SCRANTON – The United States Attorney’s Office for the Middle District of Pennsylvania announced that on November 9, 2021, James Artis-Bryan, age 41, of Wilkes-Barre, Pennsylvania, was indicted by a federal grand jury on two separate drug trafficking charges.
According to Acting United States Attorney Bruce D. Brandler, one indictment alleges that in early 2020, Artis-Bryan conspired with other individuals to distribute and possess with intent to distribute over 500 grams of methamphetamine. A second indictment alleges that on August 9, 2021, Artis-Bryan possessed with the intent to distribute fentanyl and possessed a firearm in furtherance of his drug trafficking activities.
The cases were investigated by Homeland Security Investigations, the Pennsylvania Office of Attorney General, and the United States Postal Inspection Service. Assistant U.S. Attorney Jenny P. Roberts is prosecuting the case.
This prosecution is part of an extensive investigation by the Organized Crime Drug Enforcement Task Force (OCDETF). OCDETF is a joint federal, state, and local cooperative approach to combat drug trafficking and is the nation’s primary tool for disrupting and dismantling major drug trafficking organizations, targeting national and regional level drug trafficking organizations and coordinating the necessary law enforcement entities and resources to disrupt or dismantle the targeted criminal organization and seize their assets.
This case is being prosecuted as part of the joint federal, state, and local Project Safe Neighborhoods (PSN) Program, the centerpiece of the Department of Justice’s violent crime reduction efforts. PSN is an evidence-based program proven to be effective at reducing violent crime. Through PSN, a broad spectrum of stakeholders work together to identify the most pressing violent crime problems in the community and develop comprehensive solutions to address them. As part of this strategy, PSN focuses enforcement efforts on the most violent offenders and partners with locally based prevention and reentry programs for lasting reductions in crime.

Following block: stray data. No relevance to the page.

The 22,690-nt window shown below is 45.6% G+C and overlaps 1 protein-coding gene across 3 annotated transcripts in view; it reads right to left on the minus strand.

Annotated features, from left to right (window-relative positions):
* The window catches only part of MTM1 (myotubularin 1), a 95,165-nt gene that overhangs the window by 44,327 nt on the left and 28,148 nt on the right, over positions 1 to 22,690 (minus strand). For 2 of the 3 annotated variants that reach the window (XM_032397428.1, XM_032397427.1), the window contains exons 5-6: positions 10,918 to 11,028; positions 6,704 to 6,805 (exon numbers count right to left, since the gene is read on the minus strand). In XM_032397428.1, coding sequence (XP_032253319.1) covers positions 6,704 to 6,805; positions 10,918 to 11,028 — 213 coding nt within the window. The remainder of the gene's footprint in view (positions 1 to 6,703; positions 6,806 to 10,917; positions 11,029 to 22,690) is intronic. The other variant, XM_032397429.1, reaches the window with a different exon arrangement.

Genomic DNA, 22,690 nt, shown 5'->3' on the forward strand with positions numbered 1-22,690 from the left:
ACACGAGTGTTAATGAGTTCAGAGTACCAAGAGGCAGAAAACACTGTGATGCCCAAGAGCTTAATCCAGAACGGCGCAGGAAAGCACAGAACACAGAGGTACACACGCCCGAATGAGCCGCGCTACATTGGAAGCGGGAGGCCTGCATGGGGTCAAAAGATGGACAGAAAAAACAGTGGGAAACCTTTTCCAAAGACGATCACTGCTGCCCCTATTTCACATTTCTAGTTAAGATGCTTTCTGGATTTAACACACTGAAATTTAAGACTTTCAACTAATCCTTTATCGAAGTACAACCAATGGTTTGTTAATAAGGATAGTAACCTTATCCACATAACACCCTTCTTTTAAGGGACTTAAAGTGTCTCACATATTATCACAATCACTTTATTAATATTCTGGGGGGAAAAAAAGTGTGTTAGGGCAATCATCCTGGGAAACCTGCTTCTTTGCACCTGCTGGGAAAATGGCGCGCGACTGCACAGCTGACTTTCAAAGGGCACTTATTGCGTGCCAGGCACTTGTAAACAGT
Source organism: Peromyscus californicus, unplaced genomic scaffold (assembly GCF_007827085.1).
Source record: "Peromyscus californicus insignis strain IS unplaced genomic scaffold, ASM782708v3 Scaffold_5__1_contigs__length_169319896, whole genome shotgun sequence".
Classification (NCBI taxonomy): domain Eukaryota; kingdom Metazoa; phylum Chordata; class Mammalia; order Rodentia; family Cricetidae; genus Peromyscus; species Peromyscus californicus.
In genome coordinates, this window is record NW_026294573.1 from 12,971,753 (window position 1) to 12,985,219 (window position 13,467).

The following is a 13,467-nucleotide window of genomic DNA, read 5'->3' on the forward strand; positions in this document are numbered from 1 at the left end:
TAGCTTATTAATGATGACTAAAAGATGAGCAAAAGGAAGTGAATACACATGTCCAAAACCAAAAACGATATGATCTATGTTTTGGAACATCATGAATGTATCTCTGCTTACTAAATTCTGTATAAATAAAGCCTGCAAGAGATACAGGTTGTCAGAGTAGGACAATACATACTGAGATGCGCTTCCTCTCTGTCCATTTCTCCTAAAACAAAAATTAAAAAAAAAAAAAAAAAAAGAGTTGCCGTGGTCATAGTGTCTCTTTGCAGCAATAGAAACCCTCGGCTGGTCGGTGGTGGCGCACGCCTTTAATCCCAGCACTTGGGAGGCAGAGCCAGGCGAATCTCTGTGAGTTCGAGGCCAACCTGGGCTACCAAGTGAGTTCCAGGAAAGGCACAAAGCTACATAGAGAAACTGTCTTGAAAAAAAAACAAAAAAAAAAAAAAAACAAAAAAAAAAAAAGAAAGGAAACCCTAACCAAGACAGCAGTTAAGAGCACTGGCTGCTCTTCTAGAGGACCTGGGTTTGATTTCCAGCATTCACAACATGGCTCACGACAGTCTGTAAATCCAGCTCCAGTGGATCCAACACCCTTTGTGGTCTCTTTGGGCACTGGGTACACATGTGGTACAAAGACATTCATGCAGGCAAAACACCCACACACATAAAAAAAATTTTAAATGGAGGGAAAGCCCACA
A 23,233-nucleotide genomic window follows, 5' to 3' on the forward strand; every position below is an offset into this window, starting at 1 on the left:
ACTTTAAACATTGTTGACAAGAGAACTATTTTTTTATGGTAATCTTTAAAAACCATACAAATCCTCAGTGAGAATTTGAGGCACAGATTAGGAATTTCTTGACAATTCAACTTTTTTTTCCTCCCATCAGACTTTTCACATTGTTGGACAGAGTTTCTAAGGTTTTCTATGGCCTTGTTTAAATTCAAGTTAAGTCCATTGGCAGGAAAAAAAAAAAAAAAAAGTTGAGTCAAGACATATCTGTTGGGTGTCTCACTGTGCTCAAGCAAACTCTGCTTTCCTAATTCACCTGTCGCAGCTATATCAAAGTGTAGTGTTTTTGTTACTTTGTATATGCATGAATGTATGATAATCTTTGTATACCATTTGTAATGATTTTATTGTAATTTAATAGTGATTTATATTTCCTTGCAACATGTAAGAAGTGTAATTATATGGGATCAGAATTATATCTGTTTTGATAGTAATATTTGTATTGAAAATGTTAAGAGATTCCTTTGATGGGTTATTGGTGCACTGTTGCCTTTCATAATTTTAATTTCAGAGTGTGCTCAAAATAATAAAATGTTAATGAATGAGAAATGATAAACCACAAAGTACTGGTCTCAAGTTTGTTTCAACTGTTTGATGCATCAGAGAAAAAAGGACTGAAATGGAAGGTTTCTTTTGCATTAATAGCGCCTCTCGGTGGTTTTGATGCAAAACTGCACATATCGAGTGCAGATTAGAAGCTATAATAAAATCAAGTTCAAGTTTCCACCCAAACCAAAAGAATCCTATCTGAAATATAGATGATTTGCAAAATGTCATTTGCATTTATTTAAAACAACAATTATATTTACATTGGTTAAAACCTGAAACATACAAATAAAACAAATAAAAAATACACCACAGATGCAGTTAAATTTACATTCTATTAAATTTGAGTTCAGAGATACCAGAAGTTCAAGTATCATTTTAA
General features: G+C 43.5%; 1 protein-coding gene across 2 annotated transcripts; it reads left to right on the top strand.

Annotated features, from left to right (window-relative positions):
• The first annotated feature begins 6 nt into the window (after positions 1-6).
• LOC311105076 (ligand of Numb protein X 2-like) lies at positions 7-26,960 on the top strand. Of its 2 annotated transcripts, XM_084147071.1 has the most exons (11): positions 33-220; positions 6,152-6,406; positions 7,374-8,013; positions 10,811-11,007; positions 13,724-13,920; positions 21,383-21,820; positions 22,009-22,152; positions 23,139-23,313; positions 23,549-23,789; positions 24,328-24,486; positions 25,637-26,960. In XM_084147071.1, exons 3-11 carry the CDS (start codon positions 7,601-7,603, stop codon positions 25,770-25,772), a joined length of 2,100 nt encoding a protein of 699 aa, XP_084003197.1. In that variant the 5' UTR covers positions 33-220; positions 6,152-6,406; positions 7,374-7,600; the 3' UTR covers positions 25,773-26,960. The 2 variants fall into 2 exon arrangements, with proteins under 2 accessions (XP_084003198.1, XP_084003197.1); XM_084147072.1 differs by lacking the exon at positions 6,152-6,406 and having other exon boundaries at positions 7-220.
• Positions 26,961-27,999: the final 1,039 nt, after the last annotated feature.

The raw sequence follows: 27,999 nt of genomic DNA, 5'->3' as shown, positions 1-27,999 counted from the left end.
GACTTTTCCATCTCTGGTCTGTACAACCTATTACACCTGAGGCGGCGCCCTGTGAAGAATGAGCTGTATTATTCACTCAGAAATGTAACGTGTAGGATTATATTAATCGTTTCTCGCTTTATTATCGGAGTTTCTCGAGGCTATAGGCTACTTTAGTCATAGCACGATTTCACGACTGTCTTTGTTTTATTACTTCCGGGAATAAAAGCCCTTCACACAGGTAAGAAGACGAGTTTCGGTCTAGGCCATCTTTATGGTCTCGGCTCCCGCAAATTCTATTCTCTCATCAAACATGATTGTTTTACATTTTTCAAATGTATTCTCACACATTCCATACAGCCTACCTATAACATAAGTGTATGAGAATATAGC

Indictments are only allegations. All persons charged are presumed to be innocent unless and until found guilty in court.
A sentence following a finding of guilt is imposed by the Judge after consideration of the applicable federal sentencing statutes and the Federal Sentencing Guidelines.
The maximum penalty under federal law for this offense is life imprisonment, a term of supervised release following imprisonment, and a fine. Under the Federal Sentencing Guidelines, the Judge is also required to consider and weigh a number of factors, including the nature, circumstances and seriousness of the offense; the history and characteristics of the defendant; and the need to punish the defendant, protect the public and provide for the defendant’s educational, vocational and medical needs. For these reasons, the statutory maximum penalty for the offense is not an accurate indicator of the potential sentence for a specific defendant.
# # #